This seems like the only realistic approach to getting an estimate of the EV.

-use this link to check the logic of the auto placer

http://realizegamingllc.com/dev/tradeNPlace3x3/

Trade N' Place - original 3x3 version

-use this link for trade + 1 place or just 1 place

https://realizegamingllc.com/demo/tradeNPlace3x3/

Trade N' Place - original 5x3 version

-use this link for trade + 2 place or just 3 places

https://www.realizegamingllc.com/demo/tradeNPlace/

Quote:gordonm888You have reduced the frequency of the "Trade+ 2 Places" in the demo game! AArgh! Its still fun , but its also still +EV. The issue is the frequency with which player can make full houses and 4oaks.

I am a gaming mathematician, and I have tried to dream up ways to analyze this game. There are 17 or 18 cards involved in the game, so looping through all the possibilities is not possible. Also, given 15 cards on the board, a Trade decision involves 75 different options and a place decision involves 15 different options.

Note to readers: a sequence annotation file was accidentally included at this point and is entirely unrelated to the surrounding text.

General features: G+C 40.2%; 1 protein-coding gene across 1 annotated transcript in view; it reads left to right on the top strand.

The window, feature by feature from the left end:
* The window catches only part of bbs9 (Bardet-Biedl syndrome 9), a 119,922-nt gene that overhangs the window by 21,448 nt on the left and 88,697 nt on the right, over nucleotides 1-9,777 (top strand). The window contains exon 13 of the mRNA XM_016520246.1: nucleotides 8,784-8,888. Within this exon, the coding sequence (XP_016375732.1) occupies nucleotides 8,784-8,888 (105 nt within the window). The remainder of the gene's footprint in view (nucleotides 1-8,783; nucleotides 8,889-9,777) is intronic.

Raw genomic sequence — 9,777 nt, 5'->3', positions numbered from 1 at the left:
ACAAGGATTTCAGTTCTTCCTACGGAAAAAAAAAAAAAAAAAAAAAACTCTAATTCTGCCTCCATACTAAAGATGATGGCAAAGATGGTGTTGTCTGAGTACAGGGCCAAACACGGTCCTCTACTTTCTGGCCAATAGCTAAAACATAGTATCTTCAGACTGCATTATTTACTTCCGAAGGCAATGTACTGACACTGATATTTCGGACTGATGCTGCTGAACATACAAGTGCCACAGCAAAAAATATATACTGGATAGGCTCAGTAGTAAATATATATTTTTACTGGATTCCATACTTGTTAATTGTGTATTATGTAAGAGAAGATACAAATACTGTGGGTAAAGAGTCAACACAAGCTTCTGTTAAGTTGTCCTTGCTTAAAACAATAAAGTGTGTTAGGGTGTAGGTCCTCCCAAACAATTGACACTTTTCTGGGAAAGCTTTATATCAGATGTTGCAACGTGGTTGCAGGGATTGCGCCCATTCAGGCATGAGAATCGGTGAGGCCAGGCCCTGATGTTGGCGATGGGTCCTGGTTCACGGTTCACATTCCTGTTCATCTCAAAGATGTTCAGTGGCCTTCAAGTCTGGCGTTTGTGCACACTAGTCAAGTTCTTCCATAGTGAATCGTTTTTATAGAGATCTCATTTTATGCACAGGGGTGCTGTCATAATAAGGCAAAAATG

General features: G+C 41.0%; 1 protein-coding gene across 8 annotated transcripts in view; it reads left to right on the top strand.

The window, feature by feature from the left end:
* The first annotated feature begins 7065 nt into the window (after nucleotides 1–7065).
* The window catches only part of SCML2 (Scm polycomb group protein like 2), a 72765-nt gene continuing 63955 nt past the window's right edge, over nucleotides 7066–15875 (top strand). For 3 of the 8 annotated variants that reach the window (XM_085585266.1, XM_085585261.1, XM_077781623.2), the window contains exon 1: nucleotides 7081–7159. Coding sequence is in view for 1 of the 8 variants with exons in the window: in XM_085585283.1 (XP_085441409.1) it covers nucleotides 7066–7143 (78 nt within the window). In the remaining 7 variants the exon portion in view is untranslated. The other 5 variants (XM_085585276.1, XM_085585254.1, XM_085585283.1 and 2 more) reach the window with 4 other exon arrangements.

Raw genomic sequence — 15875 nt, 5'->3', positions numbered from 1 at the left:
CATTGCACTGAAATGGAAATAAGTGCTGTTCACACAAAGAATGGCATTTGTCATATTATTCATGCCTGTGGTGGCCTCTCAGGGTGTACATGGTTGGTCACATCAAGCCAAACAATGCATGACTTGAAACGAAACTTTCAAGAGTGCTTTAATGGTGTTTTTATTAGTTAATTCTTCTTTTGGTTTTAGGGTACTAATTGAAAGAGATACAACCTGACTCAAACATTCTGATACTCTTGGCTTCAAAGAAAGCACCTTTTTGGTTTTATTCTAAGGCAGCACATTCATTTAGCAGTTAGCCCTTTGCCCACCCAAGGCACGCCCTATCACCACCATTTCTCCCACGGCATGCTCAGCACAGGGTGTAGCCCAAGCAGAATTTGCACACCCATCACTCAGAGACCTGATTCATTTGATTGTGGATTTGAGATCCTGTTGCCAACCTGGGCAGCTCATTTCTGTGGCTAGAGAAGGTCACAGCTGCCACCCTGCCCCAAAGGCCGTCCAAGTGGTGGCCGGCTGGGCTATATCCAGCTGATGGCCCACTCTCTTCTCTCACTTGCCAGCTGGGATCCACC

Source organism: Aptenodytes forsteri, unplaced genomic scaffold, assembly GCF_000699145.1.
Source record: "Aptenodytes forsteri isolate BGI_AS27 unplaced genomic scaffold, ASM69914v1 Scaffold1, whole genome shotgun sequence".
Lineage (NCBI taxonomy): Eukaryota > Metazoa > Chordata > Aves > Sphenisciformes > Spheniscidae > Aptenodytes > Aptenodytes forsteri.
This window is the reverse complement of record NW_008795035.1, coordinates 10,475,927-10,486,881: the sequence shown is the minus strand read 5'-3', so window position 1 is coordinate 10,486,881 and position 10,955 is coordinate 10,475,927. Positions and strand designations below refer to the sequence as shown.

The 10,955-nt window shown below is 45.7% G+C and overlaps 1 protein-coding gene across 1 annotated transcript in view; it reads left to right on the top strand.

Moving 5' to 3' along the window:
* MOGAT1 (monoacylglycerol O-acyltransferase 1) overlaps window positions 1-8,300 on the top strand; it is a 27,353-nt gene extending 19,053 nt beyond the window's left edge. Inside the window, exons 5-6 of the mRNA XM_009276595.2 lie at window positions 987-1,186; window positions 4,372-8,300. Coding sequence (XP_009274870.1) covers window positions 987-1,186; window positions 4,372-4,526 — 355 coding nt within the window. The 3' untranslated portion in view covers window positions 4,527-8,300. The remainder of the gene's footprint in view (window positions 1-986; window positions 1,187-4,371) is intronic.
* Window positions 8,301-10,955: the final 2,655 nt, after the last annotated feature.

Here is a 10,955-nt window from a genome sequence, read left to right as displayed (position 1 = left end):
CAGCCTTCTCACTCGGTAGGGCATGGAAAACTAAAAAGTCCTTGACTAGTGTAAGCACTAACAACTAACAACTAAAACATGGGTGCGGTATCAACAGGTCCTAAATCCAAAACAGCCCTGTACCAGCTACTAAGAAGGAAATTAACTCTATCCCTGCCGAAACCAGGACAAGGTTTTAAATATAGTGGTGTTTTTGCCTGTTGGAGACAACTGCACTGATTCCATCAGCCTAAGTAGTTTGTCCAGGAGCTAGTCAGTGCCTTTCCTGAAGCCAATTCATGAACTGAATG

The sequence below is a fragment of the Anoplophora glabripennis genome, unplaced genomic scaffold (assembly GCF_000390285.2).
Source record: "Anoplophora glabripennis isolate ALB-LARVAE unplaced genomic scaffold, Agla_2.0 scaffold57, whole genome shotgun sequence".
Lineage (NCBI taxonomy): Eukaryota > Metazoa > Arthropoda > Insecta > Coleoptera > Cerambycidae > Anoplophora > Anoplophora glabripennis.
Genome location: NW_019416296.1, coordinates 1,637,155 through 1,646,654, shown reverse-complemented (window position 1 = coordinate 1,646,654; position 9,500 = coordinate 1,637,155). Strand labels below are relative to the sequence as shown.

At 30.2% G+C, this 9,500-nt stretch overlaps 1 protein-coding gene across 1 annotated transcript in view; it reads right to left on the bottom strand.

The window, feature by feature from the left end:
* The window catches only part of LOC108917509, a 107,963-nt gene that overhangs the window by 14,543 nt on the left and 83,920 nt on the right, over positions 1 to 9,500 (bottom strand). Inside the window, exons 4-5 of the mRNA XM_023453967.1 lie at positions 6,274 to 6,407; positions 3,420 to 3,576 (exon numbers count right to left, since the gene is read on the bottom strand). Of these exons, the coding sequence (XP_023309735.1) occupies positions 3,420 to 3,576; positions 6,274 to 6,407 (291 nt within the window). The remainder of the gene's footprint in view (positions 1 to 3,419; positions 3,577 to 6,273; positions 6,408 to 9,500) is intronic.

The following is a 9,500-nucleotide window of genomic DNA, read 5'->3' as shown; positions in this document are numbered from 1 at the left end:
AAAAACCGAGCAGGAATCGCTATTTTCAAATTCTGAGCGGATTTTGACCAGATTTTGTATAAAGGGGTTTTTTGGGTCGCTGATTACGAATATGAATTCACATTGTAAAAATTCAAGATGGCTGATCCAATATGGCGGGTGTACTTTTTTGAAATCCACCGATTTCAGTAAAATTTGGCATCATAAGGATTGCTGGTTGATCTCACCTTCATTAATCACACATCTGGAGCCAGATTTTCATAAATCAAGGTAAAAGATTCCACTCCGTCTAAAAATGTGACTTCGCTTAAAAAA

So the total number of combinations to be evaluated to create optimum player decisions in a brute force looping code is:

Place 3

c(52,5) *c(47,5)* C(42,5) * 37 * 15 *36 * 15 * 35 * 15 = 7.6 x 10^25

Trade + Place 2

c(52,5) *c(47,5)* C(42,5) *75 * 37 * 15 *36 * 15 = 5.3 x 10^26

So, I believe that is too many to do by a brute force looping code.

One might try generating the 15 card board via monte carlo with an RNG, and then looping through all the possible decisions to generate optimum player strategy for each randomly-selected 15 card board. That would still be a massive analysis.

OR, you might allow players to play a demo game that you post online and accumulate information on the outcomes of the Trade mode and the Place 3 mode.

Can you share with us the approach for analyzing this game?

gordonm888,

I appreciate all your incite on the math for Trade N' Place. I will have my math and demo guys read your post over to see if they can provide more information. In my opinion, both your ideas are very valid.

Nice game especially when this happens!Quote:RealizeGaming.....Trade N' Place - original 5x3 version